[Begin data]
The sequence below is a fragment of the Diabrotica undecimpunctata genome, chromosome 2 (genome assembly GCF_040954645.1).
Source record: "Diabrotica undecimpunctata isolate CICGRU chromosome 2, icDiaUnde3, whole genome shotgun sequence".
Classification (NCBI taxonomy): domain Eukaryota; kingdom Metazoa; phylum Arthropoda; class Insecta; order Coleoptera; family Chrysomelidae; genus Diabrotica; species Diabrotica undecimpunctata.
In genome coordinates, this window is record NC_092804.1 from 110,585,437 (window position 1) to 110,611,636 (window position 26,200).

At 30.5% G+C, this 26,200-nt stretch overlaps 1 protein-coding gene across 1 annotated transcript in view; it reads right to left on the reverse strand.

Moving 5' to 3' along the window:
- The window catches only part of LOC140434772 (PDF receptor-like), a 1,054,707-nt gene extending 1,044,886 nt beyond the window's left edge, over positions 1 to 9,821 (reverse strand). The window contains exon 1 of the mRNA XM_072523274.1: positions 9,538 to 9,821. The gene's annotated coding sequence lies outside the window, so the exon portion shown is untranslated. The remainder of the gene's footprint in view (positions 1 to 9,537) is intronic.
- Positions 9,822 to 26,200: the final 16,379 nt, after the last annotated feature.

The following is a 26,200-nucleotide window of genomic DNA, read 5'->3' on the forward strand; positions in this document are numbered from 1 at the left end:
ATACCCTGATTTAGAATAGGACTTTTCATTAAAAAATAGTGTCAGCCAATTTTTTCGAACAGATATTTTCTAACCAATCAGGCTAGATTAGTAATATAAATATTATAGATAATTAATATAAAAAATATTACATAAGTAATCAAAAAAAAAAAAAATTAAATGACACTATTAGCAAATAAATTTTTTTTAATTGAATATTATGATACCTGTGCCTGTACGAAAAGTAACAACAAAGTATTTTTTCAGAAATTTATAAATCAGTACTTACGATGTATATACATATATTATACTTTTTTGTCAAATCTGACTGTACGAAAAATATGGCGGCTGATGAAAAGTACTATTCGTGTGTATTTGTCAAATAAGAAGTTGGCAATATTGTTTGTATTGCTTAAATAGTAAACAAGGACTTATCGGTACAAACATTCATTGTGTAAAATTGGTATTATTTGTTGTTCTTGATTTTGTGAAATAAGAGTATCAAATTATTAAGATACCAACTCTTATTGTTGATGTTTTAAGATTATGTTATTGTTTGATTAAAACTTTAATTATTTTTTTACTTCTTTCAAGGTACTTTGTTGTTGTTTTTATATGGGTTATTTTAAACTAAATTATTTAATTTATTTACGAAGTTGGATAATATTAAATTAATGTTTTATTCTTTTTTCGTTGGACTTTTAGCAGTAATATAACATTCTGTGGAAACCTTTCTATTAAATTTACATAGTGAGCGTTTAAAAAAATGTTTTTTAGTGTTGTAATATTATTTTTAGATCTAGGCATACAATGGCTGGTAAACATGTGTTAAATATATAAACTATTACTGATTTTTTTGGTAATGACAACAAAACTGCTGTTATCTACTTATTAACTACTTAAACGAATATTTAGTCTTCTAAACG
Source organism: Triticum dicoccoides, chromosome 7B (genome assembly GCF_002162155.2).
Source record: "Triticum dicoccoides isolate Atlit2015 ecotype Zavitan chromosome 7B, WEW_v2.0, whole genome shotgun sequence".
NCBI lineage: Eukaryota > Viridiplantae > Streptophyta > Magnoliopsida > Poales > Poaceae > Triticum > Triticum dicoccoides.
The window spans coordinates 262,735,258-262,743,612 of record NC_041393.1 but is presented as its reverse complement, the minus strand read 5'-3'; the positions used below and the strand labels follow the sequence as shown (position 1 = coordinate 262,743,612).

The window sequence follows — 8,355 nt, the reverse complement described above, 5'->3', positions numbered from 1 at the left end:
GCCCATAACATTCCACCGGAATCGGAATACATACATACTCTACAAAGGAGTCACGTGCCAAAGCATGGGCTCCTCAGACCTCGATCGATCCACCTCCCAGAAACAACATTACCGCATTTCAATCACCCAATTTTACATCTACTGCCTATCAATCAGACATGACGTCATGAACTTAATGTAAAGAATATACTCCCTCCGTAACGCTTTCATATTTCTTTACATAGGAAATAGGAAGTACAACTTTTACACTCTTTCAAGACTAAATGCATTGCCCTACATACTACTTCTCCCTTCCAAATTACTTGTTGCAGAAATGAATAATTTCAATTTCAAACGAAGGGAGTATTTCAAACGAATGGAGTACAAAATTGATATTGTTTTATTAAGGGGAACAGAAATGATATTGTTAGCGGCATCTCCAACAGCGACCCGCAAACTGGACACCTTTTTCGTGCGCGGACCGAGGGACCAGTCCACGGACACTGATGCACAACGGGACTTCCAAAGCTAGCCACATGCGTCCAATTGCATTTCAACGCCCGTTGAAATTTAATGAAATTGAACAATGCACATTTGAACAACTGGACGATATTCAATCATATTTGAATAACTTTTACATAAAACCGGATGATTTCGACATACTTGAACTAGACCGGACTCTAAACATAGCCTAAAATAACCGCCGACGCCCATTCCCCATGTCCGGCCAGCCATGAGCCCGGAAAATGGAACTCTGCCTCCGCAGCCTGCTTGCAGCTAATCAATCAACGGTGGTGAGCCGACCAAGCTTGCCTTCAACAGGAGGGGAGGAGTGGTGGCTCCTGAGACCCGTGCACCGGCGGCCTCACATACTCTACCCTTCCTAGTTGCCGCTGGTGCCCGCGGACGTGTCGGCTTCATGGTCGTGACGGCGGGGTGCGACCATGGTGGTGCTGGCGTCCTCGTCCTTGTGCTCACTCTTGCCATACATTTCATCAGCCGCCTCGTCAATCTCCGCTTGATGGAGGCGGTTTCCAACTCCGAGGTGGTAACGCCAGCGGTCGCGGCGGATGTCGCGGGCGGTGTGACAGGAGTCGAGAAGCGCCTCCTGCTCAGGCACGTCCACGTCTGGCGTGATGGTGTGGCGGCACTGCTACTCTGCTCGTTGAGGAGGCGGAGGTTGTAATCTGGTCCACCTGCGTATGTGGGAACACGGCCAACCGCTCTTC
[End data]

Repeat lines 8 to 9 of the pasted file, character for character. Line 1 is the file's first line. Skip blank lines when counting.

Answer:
- Positions 9,822 to 26,200: the final 16,379 nt, after the last annotated feature.

The following is a 26,200-nucleotide window of genomic DNA, read 5'->3' on the forward strand; positions in this document are numbered from 1 at the left end: